Hunting pushes Saola to the brink
Monday, September 7, 2009 at 18:06
TRAFFIC in Conservation awareness, Wild meat, mammals - general

Excessive hunting is threatening the survival of the rare Saola, a relative of wild cattle that lives in remote forests of Southeast Asia Click photo to enlarge © 1996 by W. Robichaud/WCS   

en Français

Gland, Switzerland, 7 September, 2009—One of the world's most enigmatic mammals, the Saola Pseudoryx nghetinhensis, is on the brink of extinction, according to a group of experts who held an emergency meeting in Vientiane, Lao PDR, to try to save the animal.

The meeting identified snaring and hunting with dogs, to which the Saola is especially vulnerable, as the main direct threats to the species.

Experts emphasized that the Saola cannot be saved without intensified removal of poachers' snares and reduction of hunting with dogs in key areas of the Annamite forests, along the border of Lao PDR and Viet Nam.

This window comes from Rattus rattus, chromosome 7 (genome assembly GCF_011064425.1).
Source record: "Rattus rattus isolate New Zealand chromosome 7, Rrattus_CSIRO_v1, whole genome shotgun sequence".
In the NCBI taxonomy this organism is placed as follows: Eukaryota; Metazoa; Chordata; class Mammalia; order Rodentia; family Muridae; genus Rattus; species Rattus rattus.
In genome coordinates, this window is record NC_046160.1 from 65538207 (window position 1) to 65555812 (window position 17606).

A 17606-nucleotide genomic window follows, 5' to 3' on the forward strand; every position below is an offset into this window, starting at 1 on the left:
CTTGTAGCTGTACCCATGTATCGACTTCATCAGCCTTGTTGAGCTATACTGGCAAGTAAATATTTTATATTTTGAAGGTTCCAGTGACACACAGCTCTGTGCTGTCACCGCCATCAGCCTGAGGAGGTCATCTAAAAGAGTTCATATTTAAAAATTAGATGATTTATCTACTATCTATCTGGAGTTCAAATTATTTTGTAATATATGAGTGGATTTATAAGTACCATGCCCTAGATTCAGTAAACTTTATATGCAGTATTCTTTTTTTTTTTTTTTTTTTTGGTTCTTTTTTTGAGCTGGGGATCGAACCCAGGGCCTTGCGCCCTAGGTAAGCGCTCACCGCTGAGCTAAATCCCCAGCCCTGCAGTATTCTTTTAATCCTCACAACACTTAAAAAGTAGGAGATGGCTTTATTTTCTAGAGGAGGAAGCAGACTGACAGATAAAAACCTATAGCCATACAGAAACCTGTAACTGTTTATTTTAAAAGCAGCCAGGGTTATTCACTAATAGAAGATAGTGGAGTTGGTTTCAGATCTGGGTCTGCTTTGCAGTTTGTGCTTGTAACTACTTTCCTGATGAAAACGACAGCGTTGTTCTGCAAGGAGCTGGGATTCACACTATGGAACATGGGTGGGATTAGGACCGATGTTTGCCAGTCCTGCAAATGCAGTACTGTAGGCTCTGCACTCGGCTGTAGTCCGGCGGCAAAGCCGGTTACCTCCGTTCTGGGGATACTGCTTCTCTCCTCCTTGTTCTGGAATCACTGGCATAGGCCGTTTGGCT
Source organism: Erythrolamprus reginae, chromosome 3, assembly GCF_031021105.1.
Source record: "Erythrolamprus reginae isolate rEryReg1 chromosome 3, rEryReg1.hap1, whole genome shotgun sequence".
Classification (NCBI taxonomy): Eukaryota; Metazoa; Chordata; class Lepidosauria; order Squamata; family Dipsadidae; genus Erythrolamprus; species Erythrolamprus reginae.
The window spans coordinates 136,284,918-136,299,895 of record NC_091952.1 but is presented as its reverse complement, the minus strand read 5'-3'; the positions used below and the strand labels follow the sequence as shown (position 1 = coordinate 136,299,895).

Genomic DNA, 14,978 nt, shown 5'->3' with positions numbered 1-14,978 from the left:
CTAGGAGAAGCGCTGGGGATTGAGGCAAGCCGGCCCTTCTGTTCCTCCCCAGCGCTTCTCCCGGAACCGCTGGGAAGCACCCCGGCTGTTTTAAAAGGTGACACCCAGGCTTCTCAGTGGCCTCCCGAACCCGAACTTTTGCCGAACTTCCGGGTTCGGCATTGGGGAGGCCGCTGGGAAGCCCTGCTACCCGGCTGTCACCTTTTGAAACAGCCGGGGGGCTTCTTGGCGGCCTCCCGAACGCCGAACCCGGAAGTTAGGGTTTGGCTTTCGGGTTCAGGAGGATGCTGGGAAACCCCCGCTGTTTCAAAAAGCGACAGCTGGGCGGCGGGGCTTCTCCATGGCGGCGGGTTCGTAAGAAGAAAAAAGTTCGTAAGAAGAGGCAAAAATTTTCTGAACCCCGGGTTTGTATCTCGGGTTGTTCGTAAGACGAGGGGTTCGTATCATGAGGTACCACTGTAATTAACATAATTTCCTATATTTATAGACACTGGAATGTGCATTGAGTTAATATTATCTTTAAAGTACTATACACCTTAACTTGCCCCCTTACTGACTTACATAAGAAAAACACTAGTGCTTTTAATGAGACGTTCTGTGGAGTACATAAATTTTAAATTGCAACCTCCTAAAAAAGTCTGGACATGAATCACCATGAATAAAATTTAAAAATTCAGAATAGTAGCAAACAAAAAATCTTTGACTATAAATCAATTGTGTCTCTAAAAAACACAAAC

Improved methods to detect Saola in the wild and radio tracking to understand the animal's conservation needs are also needed, according to the biologists.

"We are at a point in history when we still have a small but rapidly closing window of opportunity to conserve this extraordinary animal," says William Robichaud, Coordinator of the Saola Working Group, set up by IUCN’s Asian Wild Cattle Specialist Group.

"That window has probably already closed for another species of wild cattle, the Kouprey, and experts at this meeting are determined that the Saola not be next."

The Saola, which was only discovered to world science in 1992, resembles the desert antelopes of Arabia, but is more closely related to wild cattle.

Experts agreed that Saola numbers appear to have declined sharply since its discovery in 1992, when it was already rare and restricted to a small range.

The Saola is listed as Critically Endangered on the IUCN Red List of Threatened Species. No animals are held in zoos and almost nothing is known about how to maintain them in captivity.

Article originally appeared on TRAFFIC (http://www.traffic.org/).
See website for complete article licensing information.